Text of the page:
The Unity Paradox

Under The Hood

Image by Clker-Free-Vector-Images

The word unity served as a theme for the Wednesday inauguration at a time when national politics feels defined chiefly but divisiveness. The term, of course, is one of those that tends to draw bipartisan laudits, like civility of finding consensus. Yet the words and actions through the political realm in the following days — and frankly from President Joe Biden himself — shows there may be more hunger for the word unity while there’s little appetite for anything resembling it in practice.

Maybe that’s as it should be. Democracy stands as a form of government built on the reality people will disagree. Otherwise, there would be no need for debates, elections or persuasion campaigns. As impassioned as we all may feel about the moral clarity of our most principled ideals, there’s always going to be reasonable people who disagree.

And so we have a lion of the Senate ascend to the presidency and immediately issue executive orders that undo much of his predecessors work and bypass the legislative branch. Florida Sen. Marco Rubio gave a Senate speech welcoming Biden to office, then two days later slammed the new Commander in Chief for enacting a “radical leftist agenda.”

Less than two days into the Biden era, a mini-scandal about treatment of National Guardsmen seemed to reduce rhetoric to its cheapest lows. Some order no one yet will claim to have made resulted in Guardsmen who rather famously had been guarding the Capitol 24-7 to start sleeping in an unsanitary parking garage.

U.S. Rep. Vern Buchanan, R-Sarasota, tweeted “No wonder one Guardsman felt ‘incredibly betrayed.’ Speaker Nancy Pelosi and Senate Leader Schumer have a lot of questions to answer.” U.S. Rep. Greg Steube, R-Sarasota, posted “The level of disrespect towards our National Guardsmen is disgraceful.”

Gov. Ron DeSantis responded by calling Florida’s Guard home, making clear they are not Speaker “Nancy Pelosi’s servants.” That one prompted U.S. Rep. Kathy Castor, D-Tampa, to decry Florida Republicans for ignoring Biden’s aforementioned call for unity and greeting it with “fear-mongering.”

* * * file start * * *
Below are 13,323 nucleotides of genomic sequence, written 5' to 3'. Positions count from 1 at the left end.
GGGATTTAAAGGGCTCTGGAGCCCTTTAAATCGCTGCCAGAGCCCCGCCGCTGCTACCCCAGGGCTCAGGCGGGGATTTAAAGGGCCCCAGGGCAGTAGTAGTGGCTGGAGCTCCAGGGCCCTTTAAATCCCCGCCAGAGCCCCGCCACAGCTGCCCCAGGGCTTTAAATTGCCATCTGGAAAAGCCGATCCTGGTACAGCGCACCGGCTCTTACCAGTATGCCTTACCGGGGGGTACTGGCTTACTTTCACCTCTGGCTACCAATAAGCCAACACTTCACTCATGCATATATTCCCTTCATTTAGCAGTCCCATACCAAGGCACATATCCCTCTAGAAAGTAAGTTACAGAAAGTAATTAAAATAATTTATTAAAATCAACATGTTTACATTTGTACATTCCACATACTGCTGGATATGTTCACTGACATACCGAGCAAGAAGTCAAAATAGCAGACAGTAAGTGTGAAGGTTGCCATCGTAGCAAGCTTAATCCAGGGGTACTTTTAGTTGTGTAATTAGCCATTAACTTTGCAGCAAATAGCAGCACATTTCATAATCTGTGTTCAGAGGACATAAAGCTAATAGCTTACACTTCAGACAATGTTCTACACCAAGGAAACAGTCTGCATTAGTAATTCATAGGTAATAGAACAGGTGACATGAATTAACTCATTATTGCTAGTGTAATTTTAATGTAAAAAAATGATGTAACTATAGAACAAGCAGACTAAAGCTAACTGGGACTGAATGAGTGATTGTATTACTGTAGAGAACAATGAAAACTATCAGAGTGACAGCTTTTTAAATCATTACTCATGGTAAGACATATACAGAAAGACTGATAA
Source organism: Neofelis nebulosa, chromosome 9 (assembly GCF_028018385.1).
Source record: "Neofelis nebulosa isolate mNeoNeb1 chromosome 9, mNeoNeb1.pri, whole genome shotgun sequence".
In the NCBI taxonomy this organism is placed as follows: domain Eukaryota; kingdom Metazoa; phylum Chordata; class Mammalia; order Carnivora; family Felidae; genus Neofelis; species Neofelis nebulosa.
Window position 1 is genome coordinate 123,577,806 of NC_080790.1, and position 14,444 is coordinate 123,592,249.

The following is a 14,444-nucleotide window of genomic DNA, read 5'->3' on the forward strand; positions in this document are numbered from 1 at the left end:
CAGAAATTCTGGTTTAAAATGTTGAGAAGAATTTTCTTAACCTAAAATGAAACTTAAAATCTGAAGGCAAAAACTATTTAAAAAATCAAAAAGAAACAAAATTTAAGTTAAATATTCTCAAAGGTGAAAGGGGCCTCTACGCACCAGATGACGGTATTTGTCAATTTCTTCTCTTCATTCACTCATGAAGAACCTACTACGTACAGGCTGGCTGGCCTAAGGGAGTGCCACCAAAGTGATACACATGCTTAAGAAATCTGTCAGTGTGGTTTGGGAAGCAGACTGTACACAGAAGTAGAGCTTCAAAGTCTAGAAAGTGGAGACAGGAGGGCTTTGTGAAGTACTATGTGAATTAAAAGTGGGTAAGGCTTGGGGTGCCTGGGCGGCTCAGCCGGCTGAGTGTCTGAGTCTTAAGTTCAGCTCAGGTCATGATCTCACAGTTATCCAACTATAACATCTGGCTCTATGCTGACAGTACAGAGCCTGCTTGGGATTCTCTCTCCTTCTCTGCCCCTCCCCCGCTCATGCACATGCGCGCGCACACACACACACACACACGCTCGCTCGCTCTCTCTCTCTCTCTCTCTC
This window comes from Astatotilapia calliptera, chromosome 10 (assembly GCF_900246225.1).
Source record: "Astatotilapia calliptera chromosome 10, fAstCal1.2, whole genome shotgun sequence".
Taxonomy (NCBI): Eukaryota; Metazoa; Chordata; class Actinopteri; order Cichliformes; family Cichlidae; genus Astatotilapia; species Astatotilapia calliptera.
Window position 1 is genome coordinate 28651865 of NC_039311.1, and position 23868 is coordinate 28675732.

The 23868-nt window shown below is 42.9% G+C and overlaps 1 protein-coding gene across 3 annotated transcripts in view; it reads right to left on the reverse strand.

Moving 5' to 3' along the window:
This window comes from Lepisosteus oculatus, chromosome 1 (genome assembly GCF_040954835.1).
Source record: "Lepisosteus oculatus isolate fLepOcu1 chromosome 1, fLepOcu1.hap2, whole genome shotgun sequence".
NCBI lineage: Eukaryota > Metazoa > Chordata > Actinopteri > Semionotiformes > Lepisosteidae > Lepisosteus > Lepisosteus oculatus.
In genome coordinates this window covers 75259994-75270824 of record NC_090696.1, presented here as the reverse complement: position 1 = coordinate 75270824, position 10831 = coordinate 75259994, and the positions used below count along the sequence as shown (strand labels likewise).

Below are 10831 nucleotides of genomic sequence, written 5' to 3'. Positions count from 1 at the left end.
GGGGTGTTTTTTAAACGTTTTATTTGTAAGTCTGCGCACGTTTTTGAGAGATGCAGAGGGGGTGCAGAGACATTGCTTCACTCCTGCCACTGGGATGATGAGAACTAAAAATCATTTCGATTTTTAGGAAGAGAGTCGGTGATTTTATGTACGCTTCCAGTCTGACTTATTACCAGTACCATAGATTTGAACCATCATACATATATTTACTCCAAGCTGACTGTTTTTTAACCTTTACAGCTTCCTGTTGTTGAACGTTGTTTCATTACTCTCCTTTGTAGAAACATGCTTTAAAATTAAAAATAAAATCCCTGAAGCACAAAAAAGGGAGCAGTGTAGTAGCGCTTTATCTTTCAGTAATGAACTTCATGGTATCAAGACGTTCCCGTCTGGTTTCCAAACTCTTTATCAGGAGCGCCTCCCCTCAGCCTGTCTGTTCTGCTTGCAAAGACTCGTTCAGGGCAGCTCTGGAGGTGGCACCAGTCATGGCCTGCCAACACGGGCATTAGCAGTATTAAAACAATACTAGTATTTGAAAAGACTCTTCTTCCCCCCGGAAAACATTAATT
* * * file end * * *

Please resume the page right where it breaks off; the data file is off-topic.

This rhetoric all occurred over an issue that seemed to be resolved within a couple hours; Guardsmen were not forced to sleep overnight in an exhaust-filled parking garage overnight.

And yet, it’s easy to see how the volume cranked up even as everyone preaches a need to turn the temperature down. The tribalism in America today leads many to view neighbors with different views not as political adversaries but as state enemies.

This happens, incidentally, at a moment when American voters have given Democrats control of both chambers of Congress but by margins that can’t mathematically be much closer. Democrats enjoy an 11-seat edge in the 435-member House. The Senate, with only the second 50-50 split in history, goes blue only thanks to a tie-breaking vote by the Vice President. Now, elections have consequences, and you can expect Democrats to exercise the likely limited time with full government control to advance a progressive agenda. But you better believe Republicans have a mandate to water it down to a level palatable to half the nation.

Policy differences will be hard fought, and true change hard to come by. Still, America’= has seen worse schisms than this. Maybe what we truly should ask of our elected leaders is not unity but respect, an acknowledgement of legitimate disagreements, no matter the level of emotion.

And hopefully, we can leave issues decided in Congress and directed from the ballot box to matters of policy, not to the "disgraceful" motives or perceived lack of patriotism when we dare to disagree with one another.

Jacob Ogles is contributing senior editor for SRQ MEDIA.  

Image by Clker-Free-Vector-Images

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